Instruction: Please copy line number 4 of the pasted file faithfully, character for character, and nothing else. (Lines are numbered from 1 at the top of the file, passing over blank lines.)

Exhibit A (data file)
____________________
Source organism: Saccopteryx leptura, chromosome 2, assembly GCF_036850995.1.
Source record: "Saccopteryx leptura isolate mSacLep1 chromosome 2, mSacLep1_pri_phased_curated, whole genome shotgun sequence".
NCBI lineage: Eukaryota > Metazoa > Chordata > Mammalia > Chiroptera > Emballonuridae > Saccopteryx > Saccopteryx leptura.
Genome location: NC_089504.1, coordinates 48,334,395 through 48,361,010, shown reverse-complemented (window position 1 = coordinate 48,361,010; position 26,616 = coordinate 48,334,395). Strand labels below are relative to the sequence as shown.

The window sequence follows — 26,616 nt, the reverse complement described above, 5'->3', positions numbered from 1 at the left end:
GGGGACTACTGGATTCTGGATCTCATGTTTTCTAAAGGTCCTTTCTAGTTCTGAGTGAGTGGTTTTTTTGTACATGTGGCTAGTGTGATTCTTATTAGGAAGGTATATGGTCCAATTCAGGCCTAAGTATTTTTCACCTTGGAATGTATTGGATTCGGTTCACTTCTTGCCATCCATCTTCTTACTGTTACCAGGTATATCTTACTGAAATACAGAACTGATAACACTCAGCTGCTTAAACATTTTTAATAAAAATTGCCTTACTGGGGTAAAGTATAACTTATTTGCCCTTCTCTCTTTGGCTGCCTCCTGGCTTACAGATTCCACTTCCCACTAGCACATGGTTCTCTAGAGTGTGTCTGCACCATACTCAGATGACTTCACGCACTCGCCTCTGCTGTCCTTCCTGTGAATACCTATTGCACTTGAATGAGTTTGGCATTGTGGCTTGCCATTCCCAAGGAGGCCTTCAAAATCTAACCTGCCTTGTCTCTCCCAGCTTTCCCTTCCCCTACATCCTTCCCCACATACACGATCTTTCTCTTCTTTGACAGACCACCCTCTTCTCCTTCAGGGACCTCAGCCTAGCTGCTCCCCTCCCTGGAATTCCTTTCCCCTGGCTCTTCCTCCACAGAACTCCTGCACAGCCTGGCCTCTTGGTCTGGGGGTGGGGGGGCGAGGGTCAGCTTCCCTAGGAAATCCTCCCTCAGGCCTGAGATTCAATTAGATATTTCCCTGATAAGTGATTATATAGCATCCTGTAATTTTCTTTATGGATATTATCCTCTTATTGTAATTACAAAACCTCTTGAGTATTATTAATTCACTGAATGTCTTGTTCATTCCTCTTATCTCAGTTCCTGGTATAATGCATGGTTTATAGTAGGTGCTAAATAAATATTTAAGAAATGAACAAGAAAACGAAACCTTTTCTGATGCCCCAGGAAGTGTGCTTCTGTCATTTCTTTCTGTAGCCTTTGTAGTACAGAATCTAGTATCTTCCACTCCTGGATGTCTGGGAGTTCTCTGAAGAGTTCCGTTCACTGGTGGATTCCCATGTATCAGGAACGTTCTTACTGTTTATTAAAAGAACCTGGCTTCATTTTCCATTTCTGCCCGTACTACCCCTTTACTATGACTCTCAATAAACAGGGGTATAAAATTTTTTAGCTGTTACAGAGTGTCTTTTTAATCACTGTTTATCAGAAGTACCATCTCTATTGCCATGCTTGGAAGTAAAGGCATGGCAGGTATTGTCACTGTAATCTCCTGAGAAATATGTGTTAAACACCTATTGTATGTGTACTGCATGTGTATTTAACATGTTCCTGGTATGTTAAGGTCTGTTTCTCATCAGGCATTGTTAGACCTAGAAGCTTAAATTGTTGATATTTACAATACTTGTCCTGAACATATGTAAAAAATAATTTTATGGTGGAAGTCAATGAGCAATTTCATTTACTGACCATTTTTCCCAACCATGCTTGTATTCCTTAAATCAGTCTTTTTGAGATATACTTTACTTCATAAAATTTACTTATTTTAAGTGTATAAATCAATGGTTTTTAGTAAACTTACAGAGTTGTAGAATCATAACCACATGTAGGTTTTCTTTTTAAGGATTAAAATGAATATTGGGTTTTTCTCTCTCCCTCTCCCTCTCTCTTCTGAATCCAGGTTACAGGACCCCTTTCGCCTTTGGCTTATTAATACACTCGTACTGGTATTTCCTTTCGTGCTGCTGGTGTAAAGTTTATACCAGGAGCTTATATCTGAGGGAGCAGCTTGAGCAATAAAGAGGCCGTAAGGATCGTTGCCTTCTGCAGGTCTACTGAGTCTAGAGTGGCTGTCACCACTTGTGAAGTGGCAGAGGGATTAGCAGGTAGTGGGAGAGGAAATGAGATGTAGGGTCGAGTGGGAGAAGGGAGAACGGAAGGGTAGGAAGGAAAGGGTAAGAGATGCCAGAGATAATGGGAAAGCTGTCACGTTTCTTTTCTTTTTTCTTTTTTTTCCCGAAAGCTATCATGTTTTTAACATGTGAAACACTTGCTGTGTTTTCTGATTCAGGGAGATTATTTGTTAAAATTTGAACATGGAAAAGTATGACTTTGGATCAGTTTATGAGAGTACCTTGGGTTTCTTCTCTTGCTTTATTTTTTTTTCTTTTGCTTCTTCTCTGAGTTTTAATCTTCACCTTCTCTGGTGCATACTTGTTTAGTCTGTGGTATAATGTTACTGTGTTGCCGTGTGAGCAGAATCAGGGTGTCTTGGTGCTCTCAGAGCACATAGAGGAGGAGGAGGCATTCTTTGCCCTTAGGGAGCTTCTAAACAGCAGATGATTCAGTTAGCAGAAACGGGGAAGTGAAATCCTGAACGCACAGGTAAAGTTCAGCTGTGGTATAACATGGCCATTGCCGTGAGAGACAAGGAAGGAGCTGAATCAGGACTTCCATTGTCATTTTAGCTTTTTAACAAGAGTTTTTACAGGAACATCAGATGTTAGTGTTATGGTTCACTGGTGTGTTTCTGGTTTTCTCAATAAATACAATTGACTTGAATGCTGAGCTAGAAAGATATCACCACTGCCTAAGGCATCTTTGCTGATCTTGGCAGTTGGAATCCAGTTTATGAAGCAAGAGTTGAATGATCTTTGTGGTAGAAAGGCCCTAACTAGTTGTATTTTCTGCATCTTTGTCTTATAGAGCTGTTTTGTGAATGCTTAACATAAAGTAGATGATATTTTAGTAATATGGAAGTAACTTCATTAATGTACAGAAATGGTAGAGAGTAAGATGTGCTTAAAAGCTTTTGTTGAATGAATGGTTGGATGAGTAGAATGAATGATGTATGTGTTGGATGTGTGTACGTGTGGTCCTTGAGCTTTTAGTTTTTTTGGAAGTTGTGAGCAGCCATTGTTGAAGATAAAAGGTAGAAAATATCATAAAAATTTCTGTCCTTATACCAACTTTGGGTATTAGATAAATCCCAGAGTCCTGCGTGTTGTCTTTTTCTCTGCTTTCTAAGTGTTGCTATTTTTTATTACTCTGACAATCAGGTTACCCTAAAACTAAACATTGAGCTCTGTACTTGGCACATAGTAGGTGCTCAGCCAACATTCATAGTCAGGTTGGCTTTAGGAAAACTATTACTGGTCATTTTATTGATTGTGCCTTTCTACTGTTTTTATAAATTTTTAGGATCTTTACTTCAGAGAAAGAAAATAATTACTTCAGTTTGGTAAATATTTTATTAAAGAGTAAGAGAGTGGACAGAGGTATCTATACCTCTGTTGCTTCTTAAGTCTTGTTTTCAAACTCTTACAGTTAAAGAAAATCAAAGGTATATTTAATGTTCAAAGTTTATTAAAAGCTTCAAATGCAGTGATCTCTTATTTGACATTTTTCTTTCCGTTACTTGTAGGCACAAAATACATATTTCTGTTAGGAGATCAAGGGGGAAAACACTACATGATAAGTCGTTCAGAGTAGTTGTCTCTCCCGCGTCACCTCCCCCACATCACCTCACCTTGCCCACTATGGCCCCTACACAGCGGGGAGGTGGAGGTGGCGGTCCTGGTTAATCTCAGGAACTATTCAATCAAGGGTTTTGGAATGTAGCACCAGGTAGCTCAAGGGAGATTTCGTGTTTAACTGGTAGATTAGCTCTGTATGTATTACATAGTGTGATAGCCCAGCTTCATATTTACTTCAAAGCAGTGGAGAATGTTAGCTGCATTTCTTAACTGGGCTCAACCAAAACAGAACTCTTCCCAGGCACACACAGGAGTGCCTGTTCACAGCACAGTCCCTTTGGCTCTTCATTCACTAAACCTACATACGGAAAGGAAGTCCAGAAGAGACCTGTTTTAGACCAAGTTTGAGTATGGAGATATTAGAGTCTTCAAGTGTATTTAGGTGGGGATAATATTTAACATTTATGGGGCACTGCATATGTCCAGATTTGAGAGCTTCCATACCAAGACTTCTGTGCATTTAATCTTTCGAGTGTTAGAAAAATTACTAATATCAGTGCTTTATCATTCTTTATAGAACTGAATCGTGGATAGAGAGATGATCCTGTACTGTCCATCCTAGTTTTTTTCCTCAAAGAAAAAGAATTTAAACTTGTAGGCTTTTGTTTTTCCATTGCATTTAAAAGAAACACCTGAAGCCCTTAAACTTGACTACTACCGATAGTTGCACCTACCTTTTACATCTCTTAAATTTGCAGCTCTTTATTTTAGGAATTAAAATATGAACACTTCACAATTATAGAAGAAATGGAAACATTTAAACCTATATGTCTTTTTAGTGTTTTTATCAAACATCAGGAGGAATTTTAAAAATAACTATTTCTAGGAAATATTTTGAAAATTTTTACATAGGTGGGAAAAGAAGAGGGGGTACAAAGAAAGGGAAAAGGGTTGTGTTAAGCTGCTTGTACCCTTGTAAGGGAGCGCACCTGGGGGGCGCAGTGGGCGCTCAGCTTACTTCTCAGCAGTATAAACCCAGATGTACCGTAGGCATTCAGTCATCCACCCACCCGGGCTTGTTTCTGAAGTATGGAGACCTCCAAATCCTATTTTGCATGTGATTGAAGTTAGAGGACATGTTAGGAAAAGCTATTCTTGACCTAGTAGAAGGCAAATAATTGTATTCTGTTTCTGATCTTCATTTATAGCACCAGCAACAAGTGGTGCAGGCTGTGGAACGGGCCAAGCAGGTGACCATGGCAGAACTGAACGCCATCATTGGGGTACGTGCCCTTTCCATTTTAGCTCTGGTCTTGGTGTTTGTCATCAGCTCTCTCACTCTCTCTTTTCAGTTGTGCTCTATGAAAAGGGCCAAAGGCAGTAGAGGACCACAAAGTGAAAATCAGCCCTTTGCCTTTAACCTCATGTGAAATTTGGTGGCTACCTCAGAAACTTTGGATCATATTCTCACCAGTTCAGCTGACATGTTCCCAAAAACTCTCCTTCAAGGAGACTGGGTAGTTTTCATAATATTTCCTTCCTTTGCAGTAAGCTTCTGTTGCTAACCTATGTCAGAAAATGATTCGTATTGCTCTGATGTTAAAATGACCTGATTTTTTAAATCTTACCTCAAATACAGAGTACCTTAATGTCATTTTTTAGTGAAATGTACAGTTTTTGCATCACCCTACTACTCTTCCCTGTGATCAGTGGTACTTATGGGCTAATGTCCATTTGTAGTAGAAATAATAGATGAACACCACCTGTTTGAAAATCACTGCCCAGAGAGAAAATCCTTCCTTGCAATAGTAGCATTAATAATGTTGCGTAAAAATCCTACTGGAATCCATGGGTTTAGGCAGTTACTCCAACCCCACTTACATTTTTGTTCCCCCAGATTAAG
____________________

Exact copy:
Genome location: NC_089504.1, coordinates 48,334,395 through 48,361,010, shown reverse-complemented (window position 1 = coordinate 48,361,010; position 26,616 = coordinate 48,334,395). Strand labels below are relative to the sequence as shown.